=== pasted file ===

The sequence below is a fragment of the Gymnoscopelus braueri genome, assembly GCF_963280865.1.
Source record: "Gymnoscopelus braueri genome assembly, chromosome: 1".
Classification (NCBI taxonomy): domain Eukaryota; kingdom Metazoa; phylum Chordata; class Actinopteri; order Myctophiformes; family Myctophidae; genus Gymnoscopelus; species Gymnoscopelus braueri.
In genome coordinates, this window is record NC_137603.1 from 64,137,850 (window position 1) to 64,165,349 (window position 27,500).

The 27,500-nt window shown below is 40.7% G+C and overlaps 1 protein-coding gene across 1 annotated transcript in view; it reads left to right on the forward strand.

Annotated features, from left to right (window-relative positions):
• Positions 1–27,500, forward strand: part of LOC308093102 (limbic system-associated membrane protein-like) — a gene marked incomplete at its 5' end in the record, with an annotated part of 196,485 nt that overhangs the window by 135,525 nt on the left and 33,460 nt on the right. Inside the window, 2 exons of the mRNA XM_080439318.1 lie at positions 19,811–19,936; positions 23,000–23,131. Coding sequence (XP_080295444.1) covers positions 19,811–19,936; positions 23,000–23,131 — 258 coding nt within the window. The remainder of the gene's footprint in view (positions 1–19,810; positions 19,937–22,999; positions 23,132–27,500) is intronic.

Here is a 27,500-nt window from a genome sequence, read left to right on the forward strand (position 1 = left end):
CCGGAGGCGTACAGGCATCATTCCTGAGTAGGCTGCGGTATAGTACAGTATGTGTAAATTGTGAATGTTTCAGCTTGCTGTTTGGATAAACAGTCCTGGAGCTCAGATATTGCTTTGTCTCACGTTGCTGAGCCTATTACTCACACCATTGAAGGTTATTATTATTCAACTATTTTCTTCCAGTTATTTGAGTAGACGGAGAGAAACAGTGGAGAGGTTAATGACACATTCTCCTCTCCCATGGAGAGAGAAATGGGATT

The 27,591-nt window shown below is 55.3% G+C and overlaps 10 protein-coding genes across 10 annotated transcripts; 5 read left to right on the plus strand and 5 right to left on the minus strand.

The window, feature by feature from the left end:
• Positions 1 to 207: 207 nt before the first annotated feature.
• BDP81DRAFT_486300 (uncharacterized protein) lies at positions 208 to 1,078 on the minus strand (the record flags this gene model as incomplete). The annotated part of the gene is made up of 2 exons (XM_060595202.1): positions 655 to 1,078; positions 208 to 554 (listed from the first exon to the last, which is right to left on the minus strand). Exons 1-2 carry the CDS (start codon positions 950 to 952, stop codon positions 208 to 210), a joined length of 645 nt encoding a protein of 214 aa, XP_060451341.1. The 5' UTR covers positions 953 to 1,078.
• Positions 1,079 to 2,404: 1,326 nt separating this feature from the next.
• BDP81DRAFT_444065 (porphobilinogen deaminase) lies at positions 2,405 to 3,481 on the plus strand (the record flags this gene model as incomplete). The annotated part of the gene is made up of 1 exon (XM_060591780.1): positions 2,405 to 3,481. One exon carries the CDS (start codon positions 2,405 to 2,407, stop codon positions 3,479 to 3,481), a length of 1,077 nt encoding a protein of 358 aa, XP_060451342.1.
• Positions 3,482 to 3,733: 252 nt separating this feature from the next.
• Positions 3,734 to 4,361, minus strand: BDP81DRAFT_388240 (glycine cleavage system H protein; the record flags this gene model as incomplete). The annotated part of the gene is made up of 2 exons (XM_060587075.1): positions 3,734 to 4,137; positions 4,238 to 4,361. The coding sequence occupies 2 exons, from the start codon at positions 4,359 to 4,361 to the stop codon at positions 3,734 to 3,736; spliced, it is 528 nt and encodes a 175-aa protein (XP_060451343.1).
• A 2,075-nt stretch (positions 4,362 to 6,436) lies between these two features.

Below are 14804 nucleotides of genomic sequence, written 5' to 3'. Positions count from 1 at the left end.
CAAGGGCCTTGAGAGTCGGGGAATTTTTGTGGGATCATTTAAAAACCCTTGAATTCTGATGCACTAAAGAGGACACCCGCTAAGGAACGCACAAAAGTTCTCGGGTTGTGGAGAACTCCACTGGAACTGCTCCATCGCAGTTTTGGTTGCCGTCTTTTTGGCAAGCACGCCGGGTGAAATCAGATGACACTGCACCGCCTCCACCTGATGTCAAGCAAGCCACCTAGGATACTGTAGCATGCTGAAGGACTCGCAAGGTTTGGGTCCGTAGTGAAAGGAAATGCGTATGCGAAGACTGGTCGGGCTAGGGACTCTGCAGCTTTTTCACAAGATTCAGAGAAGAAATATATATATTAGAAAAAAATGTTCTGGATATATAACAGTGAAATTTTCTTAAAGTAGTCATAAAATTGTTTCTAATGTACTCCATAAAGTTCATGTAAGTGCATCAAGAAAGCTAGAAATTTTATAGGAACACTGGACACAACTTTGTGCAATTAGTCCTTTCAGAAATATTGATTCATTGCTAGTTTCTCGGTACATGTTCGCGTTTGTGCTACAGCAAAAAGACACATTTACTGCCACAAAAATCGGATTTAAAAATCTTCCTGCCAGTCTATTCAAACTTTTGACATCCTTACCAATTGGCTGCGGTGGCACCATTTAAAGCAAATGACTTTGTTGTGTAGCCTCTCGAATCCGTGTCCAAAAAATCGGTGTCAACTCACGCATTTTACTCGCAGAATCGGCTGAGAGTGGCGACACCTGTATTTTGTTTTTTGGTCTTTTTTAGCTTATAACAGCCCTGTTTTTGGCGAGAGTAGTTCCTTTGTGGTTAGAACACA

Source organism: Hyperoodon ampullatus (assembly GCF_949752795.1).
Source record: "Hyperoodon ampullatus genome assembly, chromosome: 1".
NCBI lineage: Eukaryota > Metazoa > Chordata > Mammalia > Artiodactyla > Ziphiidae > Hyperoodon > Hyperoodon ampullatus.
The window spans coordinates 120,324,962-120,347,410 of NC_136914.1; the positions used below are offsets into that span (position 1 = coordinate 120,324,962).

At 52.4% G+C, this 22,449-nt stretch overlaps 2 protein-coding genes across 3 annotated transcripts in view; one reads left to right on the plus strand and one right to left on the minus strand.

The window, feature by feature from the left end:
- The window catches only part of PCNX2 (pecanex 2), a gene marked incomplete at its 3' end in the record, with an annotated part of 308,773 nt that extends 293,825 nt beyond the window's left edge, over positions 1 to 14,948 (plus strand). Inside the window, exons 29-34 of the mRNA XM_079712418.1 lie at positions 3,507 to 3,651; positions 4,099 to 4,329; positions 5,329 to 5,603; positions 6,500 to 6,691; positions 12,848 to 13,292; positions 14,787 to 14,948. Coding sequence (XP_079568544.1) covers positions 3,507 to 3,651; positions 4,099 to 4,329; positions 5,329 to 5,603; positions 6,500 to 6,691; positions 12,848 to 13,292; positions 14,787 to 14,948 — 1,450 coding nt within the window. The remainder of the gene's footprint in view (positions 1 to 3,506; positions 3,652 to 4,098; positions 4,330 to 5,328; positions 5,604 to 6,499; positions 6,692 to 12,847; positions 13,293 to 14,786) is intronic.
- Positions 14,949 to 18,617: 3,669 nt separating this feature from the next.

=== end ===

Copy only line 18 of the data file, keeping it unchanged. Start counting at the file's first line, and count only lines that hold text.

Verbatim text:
• A 2,075-nt stretch (positions 4,362 to 6,436) lies between these two features.